FrontPageMagazine.com| August 24, 2006
Talk is cheap. At least, that’s what we are taught to believein a society built not just on action, but on a respect for politicalminorities. But in a society where political minorities areconsidered enemies of the state, and where political discourse istightly controlled, talk carries a far greater weight than it doeshere.
The disgraced former president of Iran, Hojjat-ol eslam MohammadKhatami, wants to speak in Washington, D.C., next month, and theState Department has already indicated it will welcome his visit.
This is pure foolishness of the type Lenin described when he famouslynoted that the capitalists would sell the rope with which theCommunists would hang them.
Although Khatami has not yet formally applied for a visa, his talk atthe Washington National Cathedral next month was approved by theoffice of Undersecretary of State Nicholas Burns, according to theWashington Post.
This is the same Nicholas Burns who said last Friday that the UnitedStates would push for United Nations sanctions on Iran if Tehran doesnot accept a U.S.-backed package of incentives aimed at halting itsuranium enrichment and reprocessing activities.
Okay, so this is Washington, where talking out of both sides of themouth is taken as a career-enhancing fashion statement. Still, itdoesn’t require an exceptionally brilliant mind to understandthat the terror masters in Tehran plan to use Khatami’s visitto further their goals, not undermine them.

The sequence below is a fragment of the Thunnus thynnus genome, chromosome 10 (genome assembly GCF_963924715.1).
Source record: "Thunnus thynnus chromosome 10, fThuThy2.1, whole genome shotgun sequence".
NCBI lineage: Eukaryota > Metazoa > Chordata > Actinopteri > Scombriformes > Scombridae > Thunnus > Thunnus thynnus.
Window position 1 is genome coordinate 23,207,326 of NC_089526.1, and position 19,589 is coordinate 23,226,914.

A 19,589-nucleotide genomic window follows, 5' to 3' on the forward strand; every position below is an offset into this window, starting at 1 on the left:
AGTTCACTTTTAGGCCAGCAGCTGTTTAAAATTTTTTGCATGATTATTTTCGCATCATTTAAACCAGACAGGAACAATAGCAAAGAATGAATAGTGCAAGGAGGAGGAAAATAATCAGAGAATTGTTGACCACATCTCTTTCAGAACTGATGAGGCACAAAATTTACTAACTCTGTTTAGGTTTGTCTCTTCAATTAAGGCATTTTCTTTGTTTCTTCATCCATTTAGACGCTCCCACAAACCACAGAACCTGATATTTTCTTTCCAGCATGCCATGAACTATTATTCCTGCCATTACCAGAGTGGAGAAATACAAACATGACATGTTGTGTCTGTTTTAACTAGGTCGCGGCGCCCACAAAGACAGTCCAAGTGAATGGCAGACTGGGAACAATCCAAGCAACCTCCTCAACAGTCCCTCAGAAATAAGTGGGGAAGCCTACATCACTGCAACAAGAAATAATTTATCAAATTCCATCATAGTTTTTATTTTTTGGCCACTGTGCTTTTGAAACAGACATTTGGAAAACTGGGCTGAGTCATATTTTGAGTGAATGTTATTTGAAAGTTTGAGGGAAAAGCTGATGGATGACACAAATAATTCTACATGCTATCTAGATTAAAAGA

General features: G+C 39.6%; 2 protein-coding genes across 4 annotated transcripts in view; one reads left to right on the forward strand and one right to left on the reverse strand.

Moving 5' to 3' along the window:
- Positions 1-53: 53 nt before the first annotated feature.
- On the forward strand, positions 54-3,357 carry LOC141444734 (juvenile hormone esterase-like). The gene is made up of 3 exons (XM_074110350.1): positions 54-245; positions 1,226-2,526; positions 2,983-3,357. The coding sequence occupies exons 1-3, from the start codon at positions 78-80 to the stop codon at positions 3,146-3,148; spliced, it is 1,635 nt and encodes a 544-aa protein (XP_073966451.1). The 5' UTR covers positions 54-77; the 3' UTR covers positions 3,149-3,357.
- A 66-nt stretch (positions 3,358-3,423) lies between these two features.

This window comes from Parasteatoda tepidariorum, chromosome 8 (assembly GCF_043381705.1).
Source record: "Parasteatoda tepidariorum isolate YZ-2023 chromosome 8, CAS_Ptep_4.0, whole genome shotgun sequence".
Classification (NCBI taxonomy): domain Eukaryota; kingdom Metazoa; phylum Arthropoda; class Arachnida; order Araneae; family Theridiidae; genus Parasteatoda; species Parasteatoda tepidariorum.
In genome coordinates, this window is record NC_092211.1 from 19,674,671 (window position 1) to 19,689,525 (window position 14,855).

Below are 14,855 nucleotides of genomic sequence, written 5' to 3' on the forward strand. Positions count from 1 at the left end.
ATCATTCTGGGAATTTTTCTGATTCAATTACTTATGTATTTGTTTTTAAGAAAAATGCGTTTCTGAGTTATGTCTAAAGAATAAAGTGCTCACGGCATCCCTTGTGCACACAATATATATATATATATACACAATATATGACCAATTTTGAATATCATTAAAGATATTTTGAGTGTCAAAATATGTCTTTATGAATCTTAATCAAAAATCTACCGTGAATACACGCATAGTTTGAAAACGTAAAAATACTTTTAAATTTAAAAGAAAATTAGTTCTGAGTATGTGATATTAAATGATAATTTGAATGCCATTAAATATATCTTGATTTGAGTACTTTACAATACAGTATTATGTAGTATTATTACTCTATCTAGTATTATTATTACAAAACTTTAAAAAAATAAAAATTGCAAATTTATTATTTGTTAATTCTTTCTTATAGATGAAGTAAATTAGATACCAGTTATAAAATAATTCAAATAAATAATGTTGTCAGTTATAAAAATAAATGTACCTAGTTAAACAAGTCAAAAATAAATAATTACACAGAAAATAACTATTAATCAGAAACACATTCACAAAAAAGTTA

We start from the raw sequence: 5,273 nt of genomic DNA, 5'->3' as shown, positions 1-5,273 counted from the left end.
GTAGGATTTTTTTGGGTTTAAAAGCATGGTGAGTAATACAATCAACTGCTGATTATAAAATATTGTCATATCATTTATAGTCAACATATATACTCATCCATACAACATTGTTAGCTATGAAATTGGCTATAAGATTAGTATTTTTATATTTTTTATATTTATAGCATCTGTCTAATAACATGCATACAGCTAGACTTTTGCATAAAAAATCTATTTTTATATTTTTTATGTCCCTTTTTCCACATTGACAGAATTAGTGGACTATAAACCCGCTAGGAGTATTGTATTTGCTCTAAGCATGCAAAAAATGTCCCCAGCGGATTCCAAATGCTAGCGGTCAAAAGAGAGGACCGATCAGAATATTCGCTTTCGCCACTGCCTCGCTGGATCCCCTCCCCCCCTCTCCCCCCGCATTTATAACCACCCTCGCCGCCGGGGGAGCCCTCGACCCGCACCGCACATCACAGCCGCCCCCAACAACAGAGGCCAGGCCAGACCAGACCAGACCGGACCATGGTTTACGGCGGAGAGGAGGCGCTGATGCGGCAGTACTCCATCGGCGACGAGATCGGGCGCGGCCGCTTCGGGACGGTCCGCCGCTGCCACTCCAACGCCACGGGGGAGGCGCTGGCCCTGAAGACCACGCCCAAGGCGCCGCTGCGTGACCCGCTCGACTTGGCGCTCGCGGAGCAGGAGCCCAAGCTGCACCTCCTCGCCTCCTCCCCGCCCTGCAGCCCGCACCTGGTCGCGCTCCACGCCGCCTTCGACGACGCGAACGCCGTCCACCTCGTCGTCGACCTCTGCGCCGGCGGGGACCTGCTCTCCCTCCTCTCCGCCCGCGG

Former president Khatami is not a private individual, as weunderstand the term. As a senior member of the ruling clerical elite,he can only get an exit permit if the regime determines that his tripsuits their needs. (I personally know other senior members of thisregime who have had their foreign travel plans cancelled by theregime for various reasons).
So for starters, we need to understand that Khatami is coming toWashington as a standard-bearer for this regime. He is thesmiley-face, the beaming turban so beloved by Christian Amanpour andformer Los Angeles Times reporter Robin Wright (now aWashington Postie, but still as wrong as ever).
Indeed, it was Robin Wrong who used these breathless tones to breakthe news of Khatami’s upcoming visit: